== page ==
|6TH CT OF APPEALS|
|Bailey C. Moseley||2,740||55.73%|
|GOP SCHOOL CHOICE|
By JEFF PARISH
Student loans may no longer be an option at Paris Junior College before long, thanks to those who haven’t paid back their debts for classes.
“It looks like we’ll be coming back to you in June and asking you to allow us not to be in the student loan business any more,” PJC President Dr. Pam Anglin told the Board of Regents on Tuesday.
The change would not mean a great deal of difference to how students have traditionally paid for school here, she said. Grants and scholarships would still be available, and those have been how most funded their education, anyway. The jewelry school has largely been the one using student loans, Anglin said.
Student loans used to go through private lenders, such as banks, and those businesses bore the responsibility for collections. When the federal government switched to directly providing the loans itself a couple of years ago, collection efforts largely halted. That duty has largely been put back on the schools. PJC has hired an Austin firm to help collect on defaulted loans.
If a school’s default rate on student loans falls below a certain percentage, the federal government can take away its Pell Grants, which provide a major source of funding. PJC is fairly new to the student loan game, and its default rate is fairly high, Anglin said.
“The college was in student loans several years ago, and they got out for this very reason,” Anglin said. “We thought we’d try it again, and we did four years ago.”
That has not worked out well. And it’s a nationwide problem. This year, student loan debt passed $1 trillion. By comparison, Equifax says the nation’s consumer credit card debt is about $531 billion.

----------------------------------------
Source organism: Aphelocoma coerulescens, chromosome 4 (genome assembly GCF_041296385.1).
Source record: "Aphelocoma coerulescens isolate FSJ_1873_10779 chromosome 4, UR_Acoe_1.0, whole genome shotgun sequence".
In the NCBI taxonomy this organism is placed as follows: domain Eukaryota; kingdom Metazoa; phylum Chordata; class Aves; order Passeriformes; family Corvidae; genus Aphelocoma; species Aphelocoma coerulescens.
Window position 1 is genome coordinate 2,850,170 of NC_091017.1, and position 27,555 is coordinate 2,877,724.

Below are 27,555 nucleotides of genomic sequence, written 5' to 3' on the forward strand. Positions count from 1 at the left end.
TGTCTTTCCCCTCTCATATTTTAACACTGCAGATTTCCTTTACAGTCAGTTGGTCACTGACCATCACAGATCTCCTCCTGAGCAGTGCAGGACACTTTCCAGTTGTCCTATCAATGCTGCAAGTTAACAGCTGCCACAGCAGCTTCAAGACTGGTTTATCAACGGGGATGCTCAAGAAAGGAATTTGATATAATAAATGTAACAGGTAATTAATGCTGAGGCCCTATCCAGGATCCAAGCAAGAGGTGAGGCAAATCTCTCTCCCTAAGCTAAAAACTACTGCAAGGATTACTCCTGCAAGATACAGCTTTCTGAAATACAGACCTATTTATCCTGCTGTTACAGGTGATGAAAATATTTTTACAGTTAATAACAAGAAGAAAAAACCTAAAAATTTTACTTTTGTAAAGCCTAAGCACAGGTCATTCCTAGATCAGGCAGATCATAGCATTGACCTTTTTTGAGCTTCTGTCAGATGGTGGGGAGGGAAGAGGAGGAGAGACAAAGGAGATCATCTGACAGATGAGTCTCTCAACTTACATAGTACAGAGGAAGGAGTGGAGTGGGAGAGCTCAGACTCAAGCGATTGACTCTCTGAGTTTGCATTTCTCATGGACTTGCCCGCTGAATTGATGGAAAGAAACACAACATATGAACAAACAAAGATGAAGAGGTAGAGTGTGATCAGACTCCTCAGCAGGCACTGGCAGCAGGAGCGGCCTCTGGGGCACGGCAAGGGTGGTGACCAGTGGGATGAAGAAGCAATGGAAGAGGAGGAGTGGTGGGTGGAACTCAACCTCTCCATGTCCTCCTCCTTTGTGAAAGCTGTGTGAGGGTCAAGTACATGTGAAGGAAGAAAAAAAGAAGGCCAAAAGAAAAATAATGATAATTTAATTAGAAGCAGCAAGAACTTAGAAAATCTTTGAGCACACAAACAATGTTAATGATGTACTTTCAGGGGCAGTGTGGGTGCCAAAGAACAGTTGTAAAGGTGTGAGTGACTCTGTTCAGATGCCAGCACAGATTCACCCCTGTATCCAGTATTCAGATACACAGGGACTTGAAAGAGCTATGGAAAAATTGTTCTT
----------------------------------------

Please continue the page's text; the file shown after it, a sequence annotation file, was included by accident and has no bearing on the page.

Anglin said four-year universities can manage better than a junior college, where high student loans don’t make as much sense.
“It worked just fine for years,” she said. “We can’t do it at the risk of losing our Pell Grants. It’s $15 million.”
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By JEFF PARISH
Curtis Fendley not only replaced Paul Gene Roden as a member of the Paris Junior College Board of Regents, he also replaced him as board president.
Fendley, along with Ginna Walker-Bowman and Ann Wyche, took their oaths of office at Tuesday’s board meeting. The board’s first action was to elect officers. Pam Bennett, the president’s administrative assistant, administered the oath.
“Thank you for that vote of confidence,” Fendley said as he took over from Vice-Chair Louise Taylor. “I look forward to working with the board for the next few years – and, of course, the administration.”
Fendley was elected 7-2, with fellow nominee Frankie Norwood getting a couple of votes. Taylor was voted vice-chair, a position she has held for two years. Berdie Gibson was re-elected board secretary.
Fendley and Walker were elected to six-year terms in the May 12 election. Fendley defeated Roden in at-large District 9. Walker beat Barney Bray in District 6. Wyche was elected to a new term without opposition.
Taylor unveiled a plaque the board plans to present to Roden in honor of his 24 years as a regent, including 12 as board president. He was not at the meeting, but Taylor read a letter he wrote to the board.
“The wisdom of the voters has retired me from your number,” Roden wrote, noting that he still had an interest and passion for the college and its students.
“I was honored when you repeatedly asked me to be your chairperson,” the letter said. “Being the fine board of regents that you are, you made my job easier.”
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|LAMAR COUNTY UNOFFICIAL||EARLY||TOTAL||PRECINCTS|
|RESULTS (AT 8:21 P.M.)||(May 14-25)||VOTE||PERCENT||REPORTING|
|DELTA COUNTY||0 OF 6||0||0||0|
|FRANKLIN COUNTY||(early vote)||275||609||884|
|HOPKINS COUNTY||(early vote)||378||823||1201|
|LAMAR COUNTY||30 of 33||4105||2285||5527|
|LAMAR COUNTY ONLY:|
|62ND DISTRICT COURT||30 of 33|
|LAMAR COUNTY SHERIFF||30 of 33|
|CO COMMISSIONER, PCT 1||COMLETE!||11 of 11|
|Dennis P. Johnson||226||510||31.35%|
|CO. COMMISSIONER, PCT 3||COMPLETE||7 of 7|
|JP, PRECINCT 5, PLACE 1||11 of 12|
|Cindy Cooper Ruthart||1,258||2,020||68.11%|
|Jesse James Freelen||555||946||31.89%|
|CONSTABLE, PRECINCT 1||COMPLETE||7 of 7|
|CONSTABLE, PRECINCT 3||COMPLETE||5 of 5|
|Steven C. Hill||136||379||29.96%|
|CONSTABLE, PRECINCT 5||11 of 12|
|Gene C. Hobbs Jr.||984||1,590||59.75%|
|DEMO COUNTY CHAIRMAN||30 of 33|